Dedicated, purpose-built platforms overwhelmingly help teams meet needs, research says
New research shows that law departments that use idiosyncratic legal technology platforms are better placed to meet their team needs compared to those that don’t.
Matter and contract management software provider LawVu has released its 2023 In-house Legal Technology Report, which surveyed almost 300 in-house professionals across the United Kingdom and the United States between December 2022 and February 2023.
To continue reading the rest of this article, please log in.
Create free account to get unlimited news articles and more!
The purpose of the report was to better appreciate the various trends surrounding the use of tech by law departments and the impact on workflow efficiencies and business objectives as a result of said use, as the market emerges from a global pandemic and potentially enters a recession.
While Australian in-house legal professionals were not surveyed for the report, it contains pertinent findings for law departments here, including last week’s report detailing the headline challenges facing in-house teams at present.
The report also detailed where law departments are being wasteful, noting that while such teams are trimming the volume of tech platforms utilised, they are still spending too much time jumping between tech systems.
Elsewhere, it listed the most relied-upon tools by law departments.
More than half (54 per cent) of respondents noted that they utilise document management systems, the only tool used by at least one in two law departments.
The other most commonly used tools were spreadsheets (42 per cent), e-signature tools (41 per cent), legal workspace providing matter, contract and e-billing solutions in one system, contract management systems, knowledge management systems (all 34 per cent), collaboration tools like Slack or Teams (33 per cent), workflow and ticketing tools (32 per cent), matter management (29 per cent), e-billing (28 per cent), contract automation (26 per cent) and business intelligence or other dashboard/reporting providers (22 per cent).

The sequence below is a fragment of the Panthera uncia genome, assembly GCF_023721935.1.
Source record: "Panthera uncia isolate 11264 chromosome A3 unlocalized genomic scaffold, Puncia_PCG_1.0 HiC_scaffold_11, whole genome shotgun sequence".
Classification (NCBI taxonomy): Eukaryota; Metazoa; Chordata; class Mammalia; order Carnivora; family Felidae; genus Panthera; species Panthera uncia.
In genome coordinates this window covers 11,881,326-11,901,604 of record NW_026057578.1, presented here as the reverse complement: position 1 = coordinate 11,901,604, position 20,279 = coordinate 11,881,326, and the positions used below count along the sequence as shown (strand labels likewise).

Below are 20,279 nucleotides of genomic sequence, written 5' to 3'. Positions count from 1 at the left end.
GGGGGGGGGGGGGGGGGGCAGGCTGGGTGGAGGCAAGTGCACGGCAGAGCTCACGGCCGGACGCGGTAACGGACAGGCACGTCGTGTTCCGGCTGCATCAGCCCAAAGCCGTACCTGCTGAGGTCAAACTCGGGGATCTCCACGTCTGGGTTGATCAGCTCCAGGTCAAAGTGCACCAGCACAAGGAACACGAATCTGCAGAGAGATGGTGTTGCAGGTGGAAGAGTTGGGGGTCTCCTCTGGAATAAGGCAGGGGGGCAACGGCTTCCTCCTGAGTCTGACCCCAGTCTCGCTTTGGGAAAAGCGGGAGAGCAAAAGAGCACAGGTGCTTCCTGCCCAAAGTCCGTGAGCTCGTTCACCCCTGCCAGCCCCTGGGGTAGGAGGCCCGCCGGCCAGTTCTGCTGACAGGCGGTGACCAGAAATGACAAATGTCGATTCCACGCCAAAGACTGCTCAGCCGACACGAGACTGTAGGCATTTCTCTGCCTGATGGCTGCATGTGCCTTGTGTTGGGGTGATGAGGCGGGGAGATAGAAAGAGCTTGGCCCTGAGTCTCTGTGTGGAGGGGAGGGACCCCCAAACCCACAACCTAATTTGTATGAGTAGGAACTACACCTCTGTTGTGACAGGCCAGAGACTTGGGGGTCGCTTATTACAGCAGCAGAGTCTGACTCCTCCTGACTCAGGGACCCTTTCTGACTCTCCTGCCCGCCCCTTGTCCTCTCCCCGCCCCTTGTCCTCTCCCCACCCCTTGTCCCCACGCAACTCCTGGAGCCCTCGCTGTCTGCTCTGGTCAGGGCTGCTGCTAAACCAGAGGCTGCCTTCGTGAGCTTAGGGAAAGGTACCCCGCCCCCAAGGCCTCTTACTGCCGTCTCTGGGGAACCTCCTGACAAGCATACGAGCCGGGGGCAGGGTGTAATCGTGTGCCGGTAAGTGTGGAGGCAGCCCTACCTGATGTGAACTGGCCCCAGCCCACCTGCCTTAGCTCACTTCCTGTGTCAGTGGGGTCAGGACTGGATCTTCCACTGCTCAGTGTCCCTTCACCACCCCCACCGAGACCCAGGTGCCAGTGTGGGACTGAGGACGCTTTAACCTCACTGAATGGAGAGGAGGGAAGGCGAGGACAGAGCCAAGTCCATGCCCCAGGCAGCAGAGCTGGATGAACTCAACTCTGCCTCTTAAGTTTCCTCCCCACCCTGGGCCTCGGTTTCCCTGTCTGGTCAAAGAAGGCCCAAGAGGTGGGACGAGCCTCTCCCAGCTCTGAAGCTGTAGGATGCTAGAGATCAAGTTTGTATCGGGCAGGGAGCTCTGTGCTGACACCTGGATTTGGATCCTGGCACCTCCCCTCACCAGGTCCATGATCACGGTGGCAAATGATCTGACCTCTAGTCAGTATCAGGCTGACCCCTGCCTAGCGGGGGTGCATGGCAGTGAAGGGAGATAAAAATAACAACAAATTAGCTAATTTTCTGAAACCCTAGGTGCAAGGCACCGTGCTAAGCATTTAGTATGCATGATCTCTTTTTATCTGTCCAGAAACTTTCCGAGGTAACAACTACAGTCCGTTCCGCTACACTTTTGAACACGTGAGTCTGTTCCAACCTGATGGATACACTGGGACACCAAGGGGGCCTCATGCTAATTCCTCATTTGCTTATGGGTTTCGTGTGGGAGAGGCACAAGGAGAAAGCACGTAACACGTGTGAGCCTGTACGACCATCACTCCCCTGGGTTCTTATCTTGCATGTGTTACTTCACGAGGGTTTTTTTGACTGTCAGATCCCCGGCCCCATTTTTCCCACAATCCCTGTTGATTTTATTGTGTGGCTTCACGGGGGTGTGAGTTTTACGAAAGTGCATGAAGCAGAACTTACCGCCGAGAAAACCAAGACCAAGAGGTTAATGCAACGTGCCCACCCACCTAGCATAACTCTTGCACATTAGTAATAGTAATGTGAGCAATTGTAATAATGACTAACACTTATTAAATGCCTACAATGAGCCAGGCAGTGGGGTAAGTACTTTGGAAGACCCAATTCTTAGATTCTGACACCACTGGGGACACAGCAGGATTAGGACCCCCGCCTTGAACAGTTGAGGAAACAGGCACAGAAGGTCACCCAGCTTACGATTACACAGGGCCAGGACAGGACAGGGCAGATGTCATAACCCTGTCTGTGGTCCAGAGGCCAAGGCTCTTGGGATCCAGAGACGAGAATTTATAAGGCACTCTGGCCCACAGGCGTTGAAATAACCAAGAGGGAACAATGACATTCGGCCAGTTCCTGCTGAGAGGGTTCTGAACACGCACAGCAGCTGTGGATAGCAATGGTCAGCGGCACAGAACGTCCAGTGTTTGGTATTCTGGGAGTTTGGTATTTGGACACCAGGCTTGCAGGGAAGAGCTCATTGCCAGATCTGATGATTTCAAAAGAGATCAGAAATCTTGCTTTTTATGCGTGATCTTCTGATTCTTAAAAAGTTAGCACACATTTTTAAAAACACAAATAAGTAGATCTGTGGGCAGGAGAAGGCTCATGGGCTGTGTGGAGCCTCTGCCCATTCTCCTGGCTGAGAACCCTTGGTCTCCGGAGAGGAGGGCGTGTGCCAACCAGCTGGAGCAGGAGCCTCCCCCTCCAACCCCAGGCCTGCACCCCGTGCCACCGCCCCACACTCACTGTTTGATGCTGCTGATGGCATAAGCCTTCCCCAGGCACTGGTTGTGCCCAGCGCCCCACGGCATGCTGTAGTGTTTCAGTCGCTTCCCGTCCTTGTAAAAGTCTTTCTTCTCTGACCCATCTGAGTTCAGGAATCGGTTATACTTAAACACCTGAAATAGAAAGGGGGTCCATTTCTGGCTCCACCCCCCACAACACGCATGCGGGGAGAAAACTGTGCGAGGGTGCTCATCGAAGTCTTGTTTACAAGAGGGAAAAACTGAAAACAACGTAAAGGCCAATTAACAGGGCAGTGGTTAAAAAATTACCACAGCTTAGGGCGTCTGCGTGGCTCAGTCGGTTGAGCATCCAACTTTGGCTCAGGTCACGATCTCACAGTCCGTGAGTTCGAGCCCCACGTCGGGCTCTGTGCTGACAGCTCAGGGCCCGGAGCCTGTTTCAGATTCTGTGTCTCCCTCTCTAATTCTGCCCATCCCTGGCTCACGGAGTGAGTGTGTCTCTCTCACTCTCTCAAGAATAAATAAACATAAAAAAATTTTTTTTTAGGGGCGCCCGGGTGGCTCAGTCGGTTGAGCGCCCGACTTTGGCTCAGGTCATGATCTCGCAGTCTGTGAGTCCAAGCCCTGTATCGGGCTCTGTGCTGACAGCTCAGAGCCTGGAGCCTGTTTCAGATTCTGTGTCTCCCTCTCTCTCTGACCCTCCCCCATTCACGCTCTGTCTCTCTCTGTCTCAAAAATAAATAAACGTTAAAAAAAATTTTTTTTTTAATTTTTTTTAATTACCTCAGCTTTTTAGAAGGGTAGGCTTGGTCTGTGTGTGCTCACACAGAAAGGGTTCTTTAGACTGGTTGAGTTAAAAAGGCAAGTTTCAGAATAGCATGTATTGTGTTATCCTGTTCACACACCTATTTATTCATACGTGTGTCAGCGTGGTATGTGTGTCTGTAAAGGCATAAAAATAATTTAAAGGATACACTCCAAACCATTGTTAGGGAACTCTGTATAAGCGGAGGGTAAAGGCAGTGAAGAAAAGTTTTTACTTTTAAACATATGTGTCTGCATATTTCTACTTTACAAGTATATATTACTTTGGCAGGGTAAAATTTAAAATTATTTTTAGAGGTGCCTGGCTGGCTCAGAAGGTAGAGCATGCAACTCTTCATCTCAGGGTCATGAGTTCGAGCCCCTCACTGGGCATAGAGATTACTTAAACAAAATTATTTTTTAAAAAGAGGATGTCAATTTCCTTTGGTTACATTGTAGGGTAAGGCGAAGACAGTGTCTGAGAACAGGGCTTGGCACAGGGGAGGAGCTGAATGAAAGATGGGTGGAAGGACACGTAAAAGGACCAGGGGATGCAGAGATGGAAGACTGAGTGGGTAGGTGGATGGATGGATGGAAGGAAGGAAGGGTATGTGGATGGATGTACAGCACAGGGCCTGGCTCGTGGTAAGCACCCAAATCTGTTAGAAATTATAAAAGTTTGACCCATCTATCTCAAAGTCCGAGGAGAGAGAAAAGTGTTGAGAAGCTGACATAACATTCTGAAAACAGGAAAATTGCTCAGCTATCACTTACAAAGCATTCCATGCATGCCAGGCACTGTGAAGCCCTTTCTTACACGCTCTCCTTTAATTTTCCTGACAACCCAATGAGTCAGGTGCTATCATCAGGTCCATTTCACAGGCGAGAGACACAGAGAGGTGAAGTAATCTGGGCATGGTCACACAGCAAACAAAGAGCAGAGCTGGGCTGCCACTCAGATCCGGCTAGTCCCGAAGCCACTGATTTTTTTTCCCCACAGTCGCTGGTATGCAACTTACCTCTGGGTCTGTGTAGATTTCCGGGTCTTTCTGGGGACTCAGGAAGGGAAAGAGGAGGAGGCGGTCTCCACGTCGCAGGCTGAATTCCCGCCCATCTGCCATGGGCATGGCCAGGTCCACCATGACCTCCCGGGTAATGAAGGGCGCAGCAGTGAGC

Perhaps most significantly, however, is that less than half of law departments (48 per cent) that do not have a dedicated, purpose-built legal technology platform said that their software meets their needs.
This is in stark contrast with departments that do use a dedicated platform, with 92 per cent of such teams saying that their needs are met.
“It’s clear that in-house legal teams see the value in dedicated legal technology solutions to manage legal workflow,” wrote LawVu.
Respondents who said that they rely on non-dedicated solutions (such as email or spreadsheets) noted that their main concerns are lack of integration between platforms (29 per cent), data and information security (26 per cent), and tools not being user-friendly enough (25 per cent).
Those who do use dedicated solutions may have more of their needs met, but retain similar concerns around security, integration and usability. For this cohort, the biggest concerns are data and information security (34 per cent), lack of integration between platforms (32 per cent), and not using all available features and functionality (30 per cent).
“Those using a dedicated point solution are more likely to be concerned with the cost to the business of using multiple providers to meet their needs, as well as collaboration and not using all the functionality available,” wrote LawVu.